Suicide Prevention Resources
Suicide occurs among all groups of people. No age, race, or socioeconomic class is immune.
In Wisconsin, personal and relationship challenges including recent crises, physical health problems, job problems, and intimate partner problems are circumstances that frequently contribute to suicide.
Greater emotional intelligence — the ability to regulate emotions and solve interpersonal problems — may help people experiencing such difficulties cope more effectively, thereby reducing their likelihood of turning to suicide or high-risk behaviors, such as drug and alcohol use. Research suggests that the provision of stimulating, nurturing environments during childhood may support the development of emotional intelligence, while neglectful or harmful environments impede the acquisition of emotional skills.1
(1Source:Zeidner, M., Matthews, G., Roberts, R. D., & MacCann, C. (2003). Development of emotional intelligence: Towards a multi-level investment model. Human Development, 46(2-3), 69-96.)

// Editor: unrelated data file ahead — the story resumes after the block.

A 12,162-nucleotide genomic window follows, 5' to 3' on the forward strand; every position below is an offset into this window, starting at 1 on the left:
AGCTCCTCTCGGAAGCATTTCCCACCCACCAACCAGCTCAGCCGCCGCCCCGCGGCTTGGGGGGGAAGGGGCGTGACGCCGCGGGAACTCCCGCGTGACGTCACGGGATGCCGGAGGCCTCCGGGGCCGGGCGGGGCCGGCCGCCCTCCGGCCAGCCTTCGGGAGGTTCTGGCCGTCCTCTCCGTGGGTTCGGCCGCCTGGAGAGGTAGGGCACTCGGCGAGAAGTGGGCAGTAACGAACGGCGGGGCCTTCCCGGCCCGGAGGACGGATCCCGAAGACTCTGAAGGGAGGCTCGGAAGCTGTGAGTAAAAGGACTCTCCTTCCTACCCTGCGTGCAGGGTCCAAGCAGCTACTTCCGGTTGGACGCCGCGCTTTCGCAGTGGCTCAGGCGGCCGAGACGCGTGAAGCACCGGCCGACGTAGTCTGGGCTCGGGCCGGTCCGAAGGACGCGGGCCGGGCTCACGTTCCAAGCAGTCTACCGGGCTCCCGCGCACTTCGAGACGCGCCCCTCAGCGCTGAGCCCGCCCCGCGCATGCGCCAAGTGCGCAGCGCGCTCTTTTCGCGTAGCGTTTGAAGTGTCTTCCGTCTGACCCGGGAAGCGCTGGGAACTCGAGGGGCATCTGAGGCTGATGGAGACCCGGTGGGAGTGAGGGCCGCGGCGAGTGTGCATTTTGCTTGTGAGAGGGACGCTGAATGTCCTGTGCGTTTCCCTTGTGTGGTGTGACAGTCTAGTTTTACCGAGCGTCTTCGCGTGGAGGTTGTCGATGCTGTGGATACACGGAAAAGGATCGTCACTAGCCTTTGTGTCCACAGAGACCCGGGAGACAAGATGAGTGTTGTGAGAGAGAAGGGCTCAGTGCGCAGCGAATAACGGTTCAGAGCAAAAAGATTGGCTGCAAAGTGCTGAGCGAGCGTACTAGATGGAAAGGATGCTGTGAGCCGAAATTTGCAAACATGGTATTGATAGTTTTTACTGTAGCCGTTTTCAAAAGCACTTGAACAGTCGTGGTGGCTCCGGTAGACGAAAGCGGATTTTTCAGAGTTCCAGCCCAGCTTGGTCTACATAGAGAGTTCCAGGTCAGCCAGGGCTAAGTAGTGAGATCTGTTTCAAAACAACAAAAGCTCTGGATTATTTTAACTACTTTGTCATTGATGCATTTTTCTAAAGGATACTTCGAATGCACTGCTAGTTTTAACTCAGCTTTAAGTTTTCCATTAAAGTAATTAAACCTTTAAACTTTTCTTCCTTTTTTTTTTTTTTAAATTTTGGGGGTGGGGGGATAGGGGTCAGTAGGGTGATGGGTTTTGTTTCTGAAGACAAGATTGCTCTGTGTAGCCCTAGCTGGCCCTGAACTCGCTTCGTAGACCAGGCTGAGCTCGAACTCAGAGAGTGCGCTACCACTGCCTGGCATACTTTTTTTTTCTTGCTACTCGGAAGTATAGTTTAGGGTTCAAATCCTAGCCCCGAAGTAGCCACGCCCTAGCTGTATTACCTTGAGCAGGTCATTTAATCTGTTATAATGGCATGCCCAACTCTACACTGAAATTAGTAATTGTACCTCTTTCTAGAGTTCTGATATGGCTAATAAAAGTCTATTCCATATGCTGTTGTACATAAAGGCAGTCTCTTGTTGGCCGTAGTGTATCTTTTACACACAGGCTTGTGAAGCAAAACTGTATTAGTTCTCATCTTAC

The National Suicide Prevention Lifeline is a 24-hour, toll-free suicide prevention service available to anyone in suicidal crisis. If you need help, please dial 1-800-273-TALK (8255).
- Veterans Crisis Line: 1-800-273-8255, Press 1
- Trevor Lifeline (LGBTQ): 1-866-488-7386
- COPE Hotline : 1-262-377-2673
- Sexual Assault Treatment Center Crisis Line (Milwaukee, Aurora): 414-219-5555
- National Sexual Assault Hotline: 1-800-656-HOPE (4673
- National Council on Alcoholism and Drug Dependence: 1-800-622-2255
- National Domestic Violence Hotline: 1-800-799-7233
- Wisconsin Suicide Prevention Plan link: https://www.dhs.wisconsin.gov/publications/p00968.pdf
- Mental Health America of Wisconsin: 414-276-3122, 222.mhawisconsin.org
- Wisconsin Department of Health Services, Division of Mental Health and Substance Abuse Services, 608-266-2717, www.dhs.wisconsin.gov/mh/suicideprev.htm
If you or someone you know is in crisis, contact the National Suicide Prevention Lifeline: